Sharon Yablon has been writing, directing and sound designing plays in Los Angeles for over 20 years. She is the founder of Sharon’s Farm, which produces plays in alternative sites such as old hotels, pools, and parks. She is currently working on a short story collection set in Los Angeles and San Francisco, and her first story will be published in TAYO in March. Her work can next be seen onstage in the Lost Valentine’s Festival in February, and the One Axe Festival in June (Los Angeles).

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January 30, 2015
by Andi
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Freedom, Magic, Gardens – My Week In Books

This week has involved a lot of sitting on the floor and reading while puppies play.  This might, indeed, be my ideal way to read . . . well, aside from laying in a hammock outside a Tuscan villa where the promise of gelato lies just a short walk away.

But read I have this week, in fits and starts and all the ways that words creep into our busy days and change us, like ice cracking open pavement.

I started reading First Frost by Sarah Addison Allen this week, and like all of her books, I’m swooning over the small town she describes, the giftedness of the characters, and the strength, complexity, and very real humanness of her characters.  Each of the women in the central family – the Waverleys – has a bit of a mystical power that is grounded in very practical, traditionally female practices – like the styling of hair or the making of food.  That alone intrigues me, but Allen also writes these women with a richness that helps me think about the women in my life.  Really enjoyable reading, engaging, quick, but deep, too.

I also began Pastrix: The Cranky, Beautiful Faith of a Sinner & Saint by Nadia Bolz-Weber, and I’m smitten with her.  While I don’t relate to a great deal of her personal story – I have lived a fairly safe life in comparison – but I do understand her battle with the church of her childhood and her need to make her own way back to faith and religion.  I get that in a very deep way.  A powerful book that challenges the idea of “goodness” as it relates to Christianity. I love it.

My friend Margaret Rozga has just released a new poetry collection, Justice, Freedom, Herbs, and I am sprinkling my days with her language.

All you need is enough green

through the mud of spring


to feel as if

as if you won’t go into the cold

without anything at all.

Plus, I am honored down to the soles of my feet to have the book end with Rozga’s blessing for God’s Whisper Farm, the poem from which the title of the book is drawn. What a beautiful gift.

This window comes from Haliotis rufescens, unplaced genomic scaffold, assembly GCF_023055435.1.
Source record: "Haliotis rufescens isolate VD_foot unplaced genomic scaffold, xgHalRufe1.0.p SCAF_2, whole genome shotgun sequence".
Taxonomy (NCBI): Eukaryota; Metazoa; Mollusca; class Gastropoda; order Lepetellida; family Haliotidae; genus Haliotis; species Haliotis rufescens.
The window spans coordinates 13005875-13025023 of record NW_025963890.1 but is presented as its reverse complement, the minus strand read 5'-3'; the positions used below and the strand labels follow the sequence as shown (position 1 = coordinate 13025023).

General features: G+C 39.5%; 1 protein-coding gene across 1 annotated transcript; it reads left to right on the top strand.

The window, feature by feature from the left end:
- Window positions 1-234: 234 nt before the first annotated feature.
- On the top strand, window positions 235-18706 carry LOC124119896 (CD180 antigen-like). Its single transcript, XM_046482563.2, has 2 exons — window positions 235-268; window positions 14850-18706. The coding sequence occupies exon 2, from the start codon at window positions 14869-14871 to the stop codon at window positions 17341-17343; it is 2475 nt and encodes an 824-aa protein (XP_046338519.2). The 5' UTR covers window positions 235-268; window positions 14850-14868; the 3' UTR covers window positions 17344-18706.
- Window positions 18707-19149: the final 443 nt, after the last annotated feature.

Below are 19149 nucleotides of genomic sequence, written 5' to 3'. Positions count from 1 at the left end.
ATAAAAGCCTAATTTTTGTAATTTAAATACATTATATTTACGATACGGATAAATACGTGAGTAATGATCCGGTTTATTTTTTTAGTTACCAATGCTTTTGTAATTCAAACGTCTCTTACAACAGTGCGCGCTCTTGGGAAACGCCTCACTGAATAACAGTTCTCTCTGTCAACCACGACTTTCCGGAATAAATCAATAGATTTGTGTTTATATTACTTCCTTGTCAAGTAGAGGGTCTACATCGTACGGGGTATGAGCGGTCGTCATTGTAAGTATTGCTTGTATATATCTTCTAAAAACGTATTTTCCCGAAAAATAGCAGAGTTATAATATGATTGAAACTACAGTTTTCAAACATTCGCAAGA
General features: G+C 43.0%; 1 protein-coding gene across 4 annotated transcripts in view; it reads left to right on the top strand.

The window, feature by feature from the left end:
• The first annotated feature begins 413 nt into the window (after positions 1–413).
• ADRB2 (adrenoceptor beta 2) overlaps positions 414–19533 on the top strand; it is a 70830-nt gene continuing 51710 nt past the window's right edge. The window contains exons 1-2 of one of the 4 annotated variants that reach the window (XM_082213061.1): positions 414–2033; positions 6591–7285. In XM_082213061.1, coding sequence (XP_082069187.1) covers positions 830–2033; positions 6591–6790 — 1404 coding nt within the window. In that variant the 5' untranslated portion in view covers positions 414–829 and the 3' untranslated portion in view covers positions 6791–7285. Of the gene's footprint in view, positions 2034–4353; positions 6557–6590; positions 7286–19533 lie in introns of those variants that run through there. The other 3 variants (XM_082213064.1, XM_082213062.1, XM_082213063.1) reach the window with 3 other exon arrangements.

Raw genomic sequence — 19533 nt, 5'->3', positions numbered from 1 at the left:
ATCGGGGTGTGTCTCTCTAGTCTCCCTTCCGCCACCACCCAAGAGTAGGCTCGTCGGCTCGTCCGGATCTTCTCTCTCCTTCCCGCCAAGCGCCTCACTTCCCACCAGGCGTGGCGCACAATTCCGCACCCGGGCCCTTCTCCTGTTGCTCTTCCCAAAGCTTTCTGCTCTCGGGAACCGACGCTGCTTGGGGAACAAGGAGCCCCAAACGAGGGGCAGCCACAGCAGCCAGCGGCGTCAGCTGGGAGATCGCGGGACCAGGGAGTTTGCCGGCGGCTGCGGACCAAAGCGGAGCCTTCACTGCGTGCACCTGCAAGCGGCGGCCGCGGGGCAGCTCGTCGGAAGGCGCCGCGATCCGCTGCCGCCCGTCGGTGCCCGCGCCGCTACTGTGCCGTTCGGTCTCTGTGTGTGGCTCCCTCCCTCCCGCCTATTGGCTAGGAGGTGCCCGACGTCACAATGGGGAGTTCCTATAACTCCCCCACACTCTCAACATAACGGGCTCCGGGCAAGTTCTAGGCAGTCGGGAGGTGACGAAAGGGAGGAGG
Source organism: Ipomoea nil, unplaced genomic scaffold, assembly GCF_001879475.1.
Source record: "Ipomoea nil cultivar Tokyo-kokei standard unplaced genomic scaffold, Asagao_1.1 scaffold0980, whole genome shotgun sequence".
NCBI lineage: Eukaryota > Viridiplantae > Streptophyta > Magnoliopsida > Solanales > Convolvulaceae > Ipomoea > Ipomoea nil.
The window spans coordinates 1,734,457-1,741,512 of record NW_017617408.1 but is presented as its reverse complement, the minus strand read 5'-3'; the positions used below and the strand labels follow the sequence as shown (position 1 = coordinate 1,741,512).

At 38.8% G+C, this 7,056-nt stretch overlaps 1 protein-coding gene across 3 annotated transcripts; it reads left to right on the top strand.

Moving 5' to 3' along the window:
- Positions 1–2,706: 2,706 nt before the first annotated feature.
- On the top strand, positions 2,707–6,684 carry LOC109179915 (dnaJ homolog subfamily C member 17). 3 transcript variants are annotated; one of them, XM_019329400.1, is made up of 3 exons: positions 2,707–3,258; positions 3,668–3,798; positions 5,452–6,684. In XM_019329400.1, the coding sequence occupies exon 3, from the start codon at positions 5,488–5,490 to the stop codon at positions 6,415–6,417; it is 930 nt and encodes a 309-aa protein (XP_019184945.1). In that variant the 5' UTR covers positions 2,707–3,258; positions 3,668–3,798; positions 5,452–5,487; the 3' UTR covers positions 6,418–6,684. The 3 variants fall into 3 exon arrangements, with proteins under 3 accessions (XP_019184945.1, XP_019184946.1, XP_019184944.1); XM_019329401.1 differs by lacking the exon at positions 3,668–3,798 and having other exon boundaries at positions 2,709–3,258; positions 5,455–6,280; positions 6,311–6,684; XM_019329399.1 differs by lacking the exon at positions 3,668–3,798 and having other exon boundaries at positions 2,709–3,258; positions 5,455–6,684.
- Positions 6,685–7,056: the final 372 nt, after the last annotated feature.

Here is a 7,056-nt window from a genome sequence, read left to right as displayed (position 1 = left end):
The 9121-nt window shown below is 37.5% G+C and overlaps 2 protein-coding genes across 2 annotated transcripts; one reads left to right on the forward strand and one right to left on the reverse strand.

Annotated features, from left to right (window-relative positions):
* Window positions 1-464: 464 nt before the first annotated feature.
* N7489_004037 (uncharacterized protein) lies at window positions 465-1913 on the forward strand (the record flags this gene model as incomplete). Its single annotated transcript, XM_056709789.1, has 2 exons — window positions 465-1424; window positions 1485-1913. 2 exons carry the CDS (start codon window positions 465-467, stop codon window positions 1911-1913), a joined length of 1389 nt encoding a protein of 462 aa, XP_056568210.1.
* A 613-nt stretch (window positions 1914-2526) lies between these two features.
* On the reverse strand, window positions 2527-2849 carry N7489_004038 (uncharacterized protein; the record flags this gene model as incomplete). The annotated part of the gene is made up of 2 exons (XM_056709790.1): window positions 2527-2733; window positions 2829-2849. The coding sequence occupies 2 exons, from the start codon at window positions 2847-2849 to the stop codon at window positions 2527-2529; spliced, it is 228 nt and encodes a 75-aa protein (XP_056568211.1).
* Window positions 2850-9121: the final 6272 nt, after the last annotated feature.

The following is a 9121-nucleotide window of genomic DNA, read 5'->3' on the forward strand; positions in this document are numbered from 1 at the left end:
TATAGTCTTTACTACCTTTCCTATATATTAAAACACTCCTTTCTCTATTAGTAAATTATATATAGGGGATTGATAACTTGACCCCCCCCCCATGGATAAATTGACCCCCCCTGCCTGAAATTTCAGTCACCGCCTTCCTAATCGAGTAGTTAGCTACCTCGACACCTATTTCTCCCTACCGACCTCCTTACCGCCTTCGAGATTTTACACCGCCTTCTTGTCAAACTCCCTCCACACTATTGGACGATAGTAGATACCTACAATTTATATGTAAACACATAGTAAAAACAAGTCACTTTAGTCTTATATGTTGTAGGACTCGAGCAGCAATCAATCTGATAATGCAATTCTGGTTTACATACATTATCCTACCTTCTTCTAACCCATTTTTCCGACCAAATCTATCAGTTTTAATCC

I’ve also been deepening my knowledge of gardening in prep for spring by reading The Mini Farming Guide to Vegetable Gardening.  I put together my seed list last night, and I’m so excited.  Yay!

Goodness, I love reading.  Don’t you?

What’s been on your reading list this week? 

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January 29, 2015
by Andi

Am I Black?

He was black, my 9 times great-grandfather Emanuel Cambow.  So was James Henry Cumbo, my great-great-grandfather, until he crossed the color line taking on the identity of a white man.

Race is slippery.  Race is flint hard.

I walk around in my white skin every day.  I am given the privileges of that complexion every day.  I think of myself as white, as does almost every single member of my family.

And yet, I have far more than that oppressive law that claims one drop decides where a person can abide.  My family tree has an entire beautiful branch that is made of up people whose stories trace back to Angola, whose bodies have lived the reality of a slave system – outside it by the label of “free” but still very much caught in its grasp of papers and passes and the theft of their bodies, their freedom.  Whose homes have been havens – I hope – in the midst of a Jim Crow world that brought fear and anger like the morning brings the sun.  Whose experience of this world has been shaped by a perspective I do not have to take up in my white skin.

So am I black? Who determines who is who? Who determines who is not?

Friends of mine – genealogists of color – have claimed me, pulled me close, and I launch into that embrace.  Others friends – understanding – push me away, knowing that I cannot know what it is to walk in darker skin.

Race is fiction.  Race is a very real, very lived experience.

I will not take on what is not mine to own. I will not claim to understand that which I cannot begin to fathom. I will not wield my privilege like a law.